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Nuclear plant scheme halted in eastern China after thousands take part in street protests

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The government in Lianyungang in Jiangsu province issues brief statement saying work on nuclear fuel reprocessing plant project suspended

The authorities in Lianyungang, Jiangsu province, have ­suspended plans to build a ­nuclear fuel reprocessing plant after several days of street protests against the project.

Observers said the decision could put other nuclear projects under greater public scrutiny, and urged backers of similar schemes to improve transparency.

The Lianyungang city government announced the halt in a one-sentence statement issued early Wednesday morning.

The government has decided to suspend preliminary work on site selection for the nuclear recycling project,” the statement said.

It came after thousands of protesters launched a series of street demonstrations from Saturday, protesting about the potential ­radiation risks and the alleged lack of transparency in the decision-making process for the project.

Residents used social media platforms to question the process but the comments were soon deleted by censors. “What if there is any radiation leakage? Why does the government want to make a decision on such a big issue on its own, a decision that will affect ­future generations?” they asked.

China National Nuclear Corporation planned to use technology supplied by French firm Areva to develop the spent ­nuclear fuel reprocessing plant.

Residents of Chinese city protest for third day over possible plans to build nuclear fuel reprocessing centre

The companies previously said construction would start in 2020 and be completed by 2030, but had not settled on a site.

The process has been shrouded in secrecy, with Lianyungang residents discovering that their city could be the site for the plant after the State Administration of Science, Technology and Industry for National Defence announced in a press ­release that a deputy head visited the city on July 26 and claimed “much progress has been made on site selection”.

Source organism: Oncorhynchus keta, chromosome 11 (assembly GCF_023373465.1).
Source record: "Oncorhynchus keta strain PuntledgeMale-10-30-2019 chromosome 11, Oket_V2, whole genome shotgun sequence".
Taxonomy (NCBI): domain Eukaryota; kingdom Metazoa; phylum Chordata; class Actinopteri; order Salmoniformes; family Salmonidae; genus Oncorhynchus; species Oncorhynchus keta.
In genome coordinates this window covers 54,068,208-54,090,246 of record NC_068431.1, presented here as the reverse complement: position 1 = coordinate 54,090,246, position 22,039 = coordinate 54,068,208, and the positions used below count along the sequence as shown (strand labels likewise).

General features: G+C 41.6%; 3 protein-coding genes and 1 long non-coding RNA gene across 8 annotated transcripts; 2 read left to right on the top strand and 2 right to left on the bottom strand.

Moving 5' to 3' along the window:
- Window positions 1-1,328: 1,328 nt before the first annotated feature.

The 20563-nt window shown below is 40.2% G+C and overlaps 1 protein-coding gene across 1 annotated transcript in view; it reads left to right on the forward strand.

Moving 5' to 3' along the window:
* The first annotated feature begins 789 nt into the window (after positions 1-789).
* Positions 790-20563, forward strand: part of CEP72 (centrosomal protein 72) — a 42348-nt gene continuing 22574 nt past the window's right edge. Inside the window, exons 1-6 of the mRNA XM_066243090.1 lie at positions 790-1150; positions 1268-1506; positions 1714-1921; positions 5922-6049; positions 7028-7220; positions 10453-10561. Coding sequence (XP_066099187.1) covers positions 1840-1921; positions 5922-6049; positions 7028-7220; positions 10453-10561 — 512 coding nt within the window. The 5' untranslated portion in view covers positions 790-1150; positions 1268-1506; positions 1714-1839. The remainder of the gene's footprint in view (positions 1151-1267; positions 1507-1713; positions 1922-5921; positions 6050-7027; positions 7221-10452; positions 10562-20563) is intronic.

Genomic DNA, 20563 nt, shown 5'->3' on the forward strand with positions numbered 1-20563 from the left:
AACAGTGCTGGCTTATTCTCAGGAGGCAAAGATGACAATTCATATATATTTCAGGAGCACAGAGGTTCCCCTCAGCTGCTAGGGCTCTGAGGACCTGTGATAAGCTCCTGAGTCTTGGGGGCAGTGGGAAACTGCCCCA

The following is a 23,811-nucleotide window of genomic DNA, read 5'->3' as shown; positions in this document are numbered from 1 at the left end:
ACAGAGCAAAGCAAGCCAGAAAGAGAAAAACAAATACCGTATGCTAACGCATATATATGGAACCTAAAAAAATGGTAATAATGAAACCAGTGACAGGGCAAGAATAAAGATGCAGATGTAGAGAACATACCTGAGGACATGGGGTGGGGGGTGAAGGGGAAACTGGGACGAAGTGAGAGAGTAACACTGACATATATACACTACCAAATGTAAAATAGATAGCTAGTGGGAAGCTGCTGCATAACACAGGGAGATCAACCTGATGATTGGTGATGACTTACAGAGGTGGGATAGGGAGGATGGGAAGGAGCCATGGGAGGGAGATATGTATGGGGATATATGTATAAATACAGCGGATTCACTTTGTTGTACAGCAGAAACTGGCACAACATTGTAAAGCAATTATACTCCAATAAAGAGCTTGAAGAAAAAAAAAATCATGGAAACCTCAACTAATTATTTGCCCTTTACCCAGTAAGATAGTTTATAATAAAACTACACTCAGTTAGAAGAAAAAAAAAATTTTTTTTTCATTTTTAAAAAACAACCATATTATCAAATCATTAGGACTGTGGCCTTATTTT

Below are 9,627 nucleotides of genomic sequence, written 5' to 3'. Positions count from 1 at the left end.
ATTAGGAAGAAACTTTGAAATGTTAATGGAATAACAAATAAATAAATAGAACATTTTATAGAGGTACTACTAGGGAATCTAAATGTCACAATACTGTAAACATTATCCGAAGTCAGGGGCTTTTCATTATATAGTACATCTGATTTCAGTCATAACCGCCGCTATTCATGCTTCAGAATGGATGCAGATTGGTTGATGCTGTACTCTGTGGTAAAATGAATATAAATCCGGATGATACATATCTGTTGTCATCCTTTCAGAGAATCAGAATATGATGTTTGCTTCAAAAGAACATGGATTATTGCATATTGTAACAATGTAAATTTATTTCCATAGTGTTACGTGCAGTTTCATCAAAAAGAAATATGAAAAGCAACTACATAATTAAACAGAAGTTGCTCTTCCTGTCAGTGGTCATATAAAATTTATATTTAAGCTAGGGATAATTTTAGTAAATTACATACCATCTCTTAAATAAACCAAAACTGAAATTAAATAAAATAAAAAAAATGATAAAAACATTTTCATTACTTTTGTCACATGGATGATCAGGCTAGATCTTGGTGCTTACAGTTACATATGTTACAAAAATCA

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The Lianyungang city government issued a statement on ­Sunday to try to calm the public, saying the plans were still at an early stage and no location had been confirmed.

Sporadic protests continued on Monday and Tuesday, with video footage posted online showing police mobilised to protect the city government’s office building from protesters.

Xiamen University energy policy specialist Lin Boqiang said the plan was shelved as a result of a lack of transparency and communication by the government and state-owned nuclear companies.

Residents come out in force to protest against Sino-French nuclear project

Public concerns can be contagious and spill over to other ­cities, as has been the case with various incinerator and PX [chemical] projects,” he said.

Many local governments have been forced to scrap plans for such projects after public protests over health and safety concerns.

A series of deadly blasts at industrial sites over the years has only worsened public fears and deepened distrust of government.

China’s PX industry suffered a severe setback. If the developers of nuclear projects do not learn a lesson, they could be faced with similar problems in future,” Lin said.

China is the world’s most ­active builder of nuclear power plants. It has 32 reactors in operation, 22 under construction and more planned.

The government has also spent heavily to build up its ability to produce nuclear fuel and process the waste.

http://m.scmp.com/news/china/policies-politics/article/2001726/nuclear-plant-scheme-halted-eastern-china-after

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August 11, 2016 Posted by | China | , , , , | Leave a comment

Pre-election rallies across Japan blast Abe, security laws

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Demonstrators call for abolishing national security laws in front of the Diet building in the Nagatacho district of Tokyo on June 5.